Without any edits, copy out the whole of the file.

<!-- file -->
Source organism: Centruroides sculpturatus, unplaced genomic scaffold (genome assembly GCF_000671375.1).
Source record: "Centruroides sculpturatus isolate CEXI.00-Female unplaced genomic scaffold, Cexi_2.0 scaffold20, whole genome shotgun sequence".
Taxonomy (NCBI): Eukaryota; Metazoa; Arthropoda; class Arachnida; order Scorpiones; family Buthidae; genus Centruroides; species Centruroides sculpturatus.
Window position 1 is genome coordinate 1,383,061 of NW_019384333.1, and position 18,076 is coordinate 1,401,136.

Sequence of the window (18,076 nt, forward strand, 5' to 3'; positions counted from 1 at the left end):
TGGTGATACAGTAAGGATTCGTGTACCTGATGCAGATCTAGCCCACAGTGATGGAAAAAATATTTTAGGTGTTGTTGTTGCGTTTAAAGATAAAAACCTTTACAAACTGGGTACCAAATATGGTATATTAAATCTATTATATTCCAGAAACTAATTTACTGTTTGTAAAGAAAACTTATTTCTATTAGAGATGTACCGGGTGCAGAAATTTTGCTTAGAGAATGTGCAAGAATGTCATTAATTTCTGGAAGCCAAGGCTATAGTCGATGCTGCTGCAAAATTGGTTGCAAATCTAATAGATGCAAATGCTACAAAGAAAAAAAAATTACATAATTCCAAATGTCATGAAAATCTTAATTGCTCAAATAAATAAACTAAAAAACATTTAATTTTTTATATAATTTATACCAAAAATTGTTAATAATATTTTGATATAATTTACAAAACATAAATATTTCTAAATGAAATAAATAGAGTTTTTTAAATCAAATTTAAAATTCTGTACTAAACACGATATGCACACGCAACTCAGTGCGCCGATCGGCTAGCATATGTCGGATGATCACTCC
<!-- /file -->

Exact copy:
Source organism: Centruroides sculpturatus, unplaced genomic scaffold (genome assembly GCF_000671375.1).
Source record: "Centruroides sculpturatus isolate CEXI.00-Female unplaced genomic scaffold, Cexi_2.0 scaffold20, whole genome shotgun sequence".
Taxonomy (NCBI): Eukaryota; Metazoa; Arthropoda; class Arachnida; order Scorpiones; family Buthidae; genus Centruroides; species Centruroides sculpturatus.
Window position 1 is genome coordinate 1,383,061 of NW_019384333.1, and position 18,076 is coordinate 1,401,136.

Sequence of the window (18,076 nt, forward strand, 5' to 3'; positions counted from 1 at the left end):
TGGTGATACAGTAAGGATTCGTGTACCTGATGCAGATCTAGCCCACAGTGATGGAAAAAATATTTTAGGTGTTGTTGTTGCGTTTAAAGATAAAAACCTTTACAAACTGGGTACCAAATATGGTATATTAAATCTATTATATTCCAGAAACTAATTTACTGTTTGTAAAGAAAACTTATTTCTATTAGAGATGTACCGGGTGCAGAAATTTTGCTTAGAGAATGTGCAAGAATGTCATTAATTTCTGGAAGCCAAGGCTATAGTCGATGCTGCTGCAAAATTGGTTGCAAATCTAATAGATGCAAATGCTACAAAGAAAAAAAAATTACATAATTCCAAATGTCATGAAAATCTTAATTGCTCAAATAAATAAACTAAAAAACATTTAATTTTTTATATAATTTATACCAAAAATTGTTAATAATATTTTGATATAATTTACAAAACATAAATATTTCTAAATGAAATAAATAGAGTTTTTTAAATCAAATTTAAAATTCTGTACTAAACACGATATGCACACGCAACTCAGTGCGCCGATCGGCTAGCATATGTCGGATGATCACTCC